ethics and design principles

Mollison

Mollison has a very small section on ‘work place’ design in the Designer’s Manual (p49) with the main points for design considerations:

  • multi-functional space
  • use flow charts for work processes
  • consultation with people using the space
  • also applicable for ‘traffic-ways’

Holmgren

Main design consideration for buildings:

  • passive solar design
  • natural construction materials
  • water harvesting and waste reuse
  • biotecture (trees form as basis for structures)
  • earth sheltered construction
  • natural disaster resistant construction
  • owner building (empowerrment and financial autonomy of residents and communities in constructing their own housing using accessible technologies and materials)
  • pattern language (organic design theory)

I applied Holmgren’s design principles to generate ideas for the design of a community building:

AH applying the principles

Retrofit principles

Arc Hall is an ecologically design building and retrofitting principles have been considered in the energy survey, analysis and design, see energy analysis for more specific action points for Arc Hall:

  • power down
    • draughtproofing and ventilation
    • insulation
    • passive solar gain
    • energy efficient heating system
    • energy efficient appliances
    • switching to a renewable heat source
  • power up
  • generating renewable energy
  • community level energy generation

Environment for children design principles

Key design principles I drew from Christopher Day’s work are:

  • take into account children’s experience of space
  • take into account the evolving environmental needs of the child: moving from security to independence through exploration and adventure
  • increase spaces or niches for different play/learning situations, indoors and outdoors, without fixed outcomes or forms, rather for exploration and later manipulation
  • create a balanced environment of stimulation and calm
  • create reassurance by design – ‘building legibility’ – what rooms are for, their relationships and hierarchy
  • create security to venture out from
  • create semi-protected play space – easily supervised
  • create opportunities for adventure – climbing trees, playing with water
  • create opportunities for creativity – move from hard to natural forms in structures and spaces
  • create opportunities to learn sociability – cooperative tasks, social and group spaces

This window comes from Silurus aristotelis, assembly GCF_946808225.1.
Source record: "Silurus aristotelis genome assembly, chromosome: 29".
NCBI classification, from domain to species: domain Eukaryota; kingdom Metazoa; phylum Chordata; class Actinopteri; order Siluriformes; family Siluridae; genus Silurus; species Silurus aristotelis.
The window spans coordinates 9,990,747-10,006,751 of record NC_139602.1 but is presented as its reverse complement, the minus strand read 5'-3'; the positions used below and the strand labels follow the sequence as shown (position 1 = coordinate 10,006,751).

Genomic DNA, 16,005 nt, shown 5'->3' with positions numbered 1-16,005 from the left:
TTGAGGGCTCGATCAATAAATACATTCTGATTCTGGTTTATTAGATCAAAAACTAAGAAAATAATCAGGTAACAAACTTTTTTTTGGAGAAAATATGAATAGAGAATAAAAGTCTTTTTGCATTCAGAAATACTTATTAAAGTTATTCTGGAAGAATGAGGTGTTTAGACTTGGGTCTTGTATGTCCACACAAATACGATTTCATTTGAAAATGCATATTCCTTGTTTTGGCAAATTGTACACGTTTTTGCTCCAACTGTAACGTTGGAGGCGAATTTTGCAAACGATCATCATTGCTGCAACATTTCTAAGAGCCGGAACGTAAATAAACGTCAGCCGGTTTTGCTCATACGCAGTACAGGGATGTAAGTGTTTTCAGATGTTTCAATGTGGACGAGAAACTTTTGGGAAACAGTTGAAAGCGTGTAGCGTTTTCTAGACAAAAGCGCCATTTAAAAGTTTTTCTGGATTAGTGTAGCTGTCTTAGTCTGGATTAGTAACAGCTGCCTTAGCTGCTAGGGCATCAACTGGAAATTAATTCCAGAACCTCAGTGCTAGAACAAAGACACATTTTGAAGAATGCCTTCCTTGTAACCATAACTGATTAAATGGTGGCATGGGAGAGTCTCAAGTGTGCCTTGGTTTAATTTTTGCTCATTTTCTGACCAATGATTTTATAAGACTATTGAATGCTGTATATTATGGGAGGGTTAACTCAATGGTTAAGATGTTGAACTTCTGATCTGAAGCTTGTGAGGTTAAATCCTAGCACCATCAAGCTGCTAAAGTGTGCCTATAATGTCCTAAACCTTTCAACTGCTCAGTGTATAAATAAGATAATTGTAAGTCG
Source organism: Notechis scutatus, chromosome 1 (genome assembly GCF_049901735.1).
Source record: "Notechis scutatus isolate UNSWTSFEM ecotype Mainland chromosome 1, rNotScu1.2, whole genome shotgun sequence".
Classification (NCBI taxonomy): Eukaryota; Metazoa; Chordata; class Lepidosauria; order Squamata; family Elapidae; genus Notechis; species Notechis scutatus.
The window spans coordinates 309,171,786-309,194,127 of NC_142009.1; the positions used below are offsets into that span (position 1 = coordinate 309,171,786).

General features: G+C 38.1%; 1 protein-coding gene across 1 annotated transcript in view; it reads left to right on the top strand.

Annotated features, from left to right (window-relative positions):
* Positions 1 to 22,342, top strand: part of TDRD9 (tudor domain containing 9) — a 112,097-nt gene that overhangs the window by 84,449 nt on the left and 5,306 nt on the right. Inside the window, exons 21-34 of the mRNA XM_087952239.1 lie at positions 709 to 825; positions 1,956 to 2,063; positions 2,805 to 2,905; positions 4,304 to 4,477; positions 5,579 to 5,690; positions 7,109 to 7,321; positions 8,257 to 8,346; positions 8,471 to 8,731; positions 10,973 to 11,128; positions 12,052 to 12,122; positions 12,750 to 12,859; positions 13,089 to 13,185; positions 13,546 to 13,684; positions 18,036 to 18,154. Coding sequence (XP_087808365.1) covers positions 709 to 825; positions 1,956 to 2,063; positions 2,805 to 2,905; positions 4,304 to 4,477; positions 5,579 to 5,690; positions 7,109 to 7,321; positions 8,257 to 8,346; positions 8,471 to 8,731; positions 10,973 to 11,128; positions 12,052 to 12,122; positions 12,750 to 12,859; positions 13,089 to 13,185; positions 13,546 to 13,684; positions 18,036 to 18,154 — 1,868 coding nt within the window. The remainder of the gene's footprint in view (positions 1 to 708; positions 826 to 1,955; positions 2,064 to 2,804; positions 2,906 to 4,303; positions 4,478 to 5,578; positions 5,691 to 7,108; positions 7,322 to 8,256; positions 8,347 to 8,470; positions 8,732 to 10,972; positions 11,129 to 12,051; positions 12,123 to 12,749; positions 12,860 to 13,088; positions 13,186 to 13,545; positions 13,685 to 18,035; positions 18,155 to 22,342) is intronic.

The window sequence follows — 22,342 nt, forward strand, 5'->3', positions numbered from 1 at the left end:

• create thresholds between spaces – entrance, social space, home corner, outside
  • village layouts/smaller spaces grouped around larger social spaces
  • use natural materials and plants to improve air quality and minimise pollution
  • consider all senses: sight, touch, hearing, smell, taste, movement, balance, warmth
  • consider light: windows and lighting, maximise daylight
  • consider the journey experience: arrival, a meeting place, consider entrance as threshold, a welcoming gate / approach journey to building along a winding path, directional clarity with intriguing invitation / entrance to building with lingering parent’s space / indoor journey
  • outdoor space: shelter for all-weather play, gardens for the soul and showing care, vegetable gardens to connect with natural cycles of seasons and birth and death – for kindergartens: reverent, educational and productive – teaching multifunctionality, diversity, for young children in particular with upward-looking flowers, light trees, fruit trees, niches for old tree trunks, moss, tiny flowers and water
  • learning to care for the environment: from reverence to conscious care (rather than from reverence to exploitation) by
    • making nature’s cycles visible: solar cycles (sundials, using spaces according to sunlight), seasonal cycles (being outdoors, garden seasons, food seasons), nutrient cycles (grey water toilet, compost toilets, composting food waste, recycling), water cycle (water play, water butts, spring water pumps
    • living with the elements: earth (sand pit, mud pit, building), water (clay modelling), air (outdoor play and shelters), fire (fire making, clay oven, wood stoves, cooking on fire)
    • integrating all living things: birds, insects, animals and water life
    • sustainability in daily view: connection with source, ie natural materials, foods, etc / recycling / energy use / solar energy / water use etc